California is a community property state.
Community property means any property (including income and debt) acquired by one spouse is considered equally owned by both spouses even if only one spouse’s name is on the official title. For instance, if husband and wife buy a house and husband pays for 100% of it and only his name is on the title, the property is still considered 50% owned by the wife because it was bought after they got married. This comes as a huge surprise to my newly married friends who thought they were keeping their money separate by maintaining separate accounts.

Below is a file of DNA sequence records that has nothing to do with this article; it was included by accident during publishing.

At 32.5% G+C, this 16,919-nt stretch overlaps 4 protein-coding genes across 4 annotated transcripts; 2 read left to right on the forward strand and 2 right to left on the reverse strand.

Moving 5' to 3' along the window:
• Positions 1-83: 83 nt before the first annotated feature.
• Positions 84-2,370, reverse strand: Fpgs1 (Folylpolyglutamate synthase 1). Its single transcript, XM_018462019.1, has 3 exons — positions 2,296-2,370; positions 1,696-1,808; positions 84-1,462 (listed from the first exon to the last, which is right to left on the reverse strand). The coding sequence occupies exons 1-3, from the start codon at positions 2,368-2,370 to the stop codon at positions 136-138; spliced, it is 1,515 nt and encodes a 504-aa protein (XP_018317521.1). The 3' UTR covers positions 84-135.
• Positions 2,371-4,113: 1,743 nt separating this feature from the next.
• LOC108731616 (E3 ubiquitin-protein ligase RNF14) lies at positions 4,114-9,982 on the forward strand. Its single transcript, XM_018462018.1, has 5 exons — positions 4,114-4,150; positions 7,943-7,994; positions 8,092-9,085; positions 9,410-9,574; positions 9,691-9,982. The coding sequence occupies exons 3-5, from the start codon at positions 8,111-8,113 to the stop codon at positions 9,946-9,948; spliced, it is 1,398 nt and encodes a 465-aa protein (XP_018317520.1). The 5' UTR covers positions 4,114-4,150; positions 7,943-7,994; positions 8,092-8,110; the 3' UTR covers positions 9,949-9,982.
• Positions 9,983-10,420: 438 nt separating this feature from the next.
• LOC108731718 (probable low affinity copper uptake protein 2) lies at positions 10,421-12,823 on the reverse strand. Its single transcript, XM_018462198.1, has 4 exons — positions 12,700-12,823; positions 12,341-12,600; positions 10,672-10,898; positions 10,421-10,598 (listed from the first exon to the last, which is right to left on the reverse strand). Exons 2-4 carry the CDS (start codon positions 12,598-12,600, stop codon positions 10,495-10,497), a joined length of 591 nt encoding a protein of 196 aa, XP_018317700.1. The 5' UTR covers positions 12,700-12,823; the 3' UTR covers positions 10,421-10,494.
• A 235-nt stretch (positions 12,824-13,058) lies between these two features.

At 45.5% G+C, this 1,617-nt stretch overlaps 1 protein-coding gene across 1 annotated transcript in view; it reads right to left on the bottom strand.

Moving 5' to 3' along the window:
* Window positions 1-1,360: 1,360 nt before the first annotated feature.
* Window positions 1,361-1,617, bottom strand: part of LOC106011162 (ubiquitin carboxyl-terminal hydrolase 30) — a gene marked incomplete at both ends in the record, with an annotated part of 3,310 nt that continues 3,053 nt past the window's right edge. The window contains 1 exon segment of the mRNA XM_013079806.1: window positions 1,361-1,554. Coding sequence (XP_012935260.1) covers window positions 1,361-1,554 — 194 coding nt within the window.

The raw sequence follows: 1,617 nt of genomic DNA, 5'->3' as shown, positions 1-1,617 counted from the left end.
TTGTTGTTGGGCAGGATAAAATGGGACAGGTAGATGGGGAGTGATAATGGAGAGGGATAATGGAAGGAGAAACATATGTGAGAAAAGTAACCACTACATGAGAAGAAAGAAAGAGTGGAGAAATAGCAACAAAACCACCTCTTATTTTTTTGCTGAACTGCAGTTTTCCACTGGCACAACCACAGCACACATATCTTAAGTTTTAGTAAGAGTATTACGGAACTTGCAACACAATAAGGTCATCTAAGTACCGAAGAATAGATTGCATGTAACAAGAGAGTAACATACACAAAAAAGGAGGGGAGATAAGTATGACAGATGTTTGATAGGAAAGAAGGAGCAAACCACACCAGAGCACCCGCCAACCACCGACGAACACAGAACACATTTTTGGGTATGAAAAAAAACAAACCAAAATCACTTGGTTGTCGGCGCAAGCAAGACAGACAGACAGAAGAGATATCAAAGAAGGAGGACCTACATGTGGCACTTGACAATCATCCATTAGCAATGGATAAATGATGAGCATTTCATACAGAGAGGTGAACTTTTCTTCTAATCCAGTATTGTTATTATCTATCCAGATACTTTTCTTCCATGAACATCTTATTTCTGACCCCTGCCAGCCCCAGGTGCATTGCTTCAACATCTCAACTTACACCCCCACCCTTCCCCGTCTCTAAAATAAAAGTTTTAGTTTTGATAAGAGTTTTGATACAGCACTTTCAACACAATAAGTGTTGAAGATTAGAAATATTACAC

A few exceptions to this are what’s called Separate Property. Separate Property is property acquired by either spouse before marriage or by gift or inheritance during the marriage. So if husband bought a house before he got married, that is considered Separate Property and wife does not own any of it. And if husband’s mom decides to gift him a new car, the wife, again, does not own any of it regardless if it was given to him before or after marriage. And if husband’s mom passes away and he gets an inheritance, the wife does not own any of that either. The exception to this exception is if you put money you made after marriage into theses accounts. So if husband bought a house before marriage (Separate Property) but used money he made after marriage to pay the mortgage, it will most likely end up being Community Property.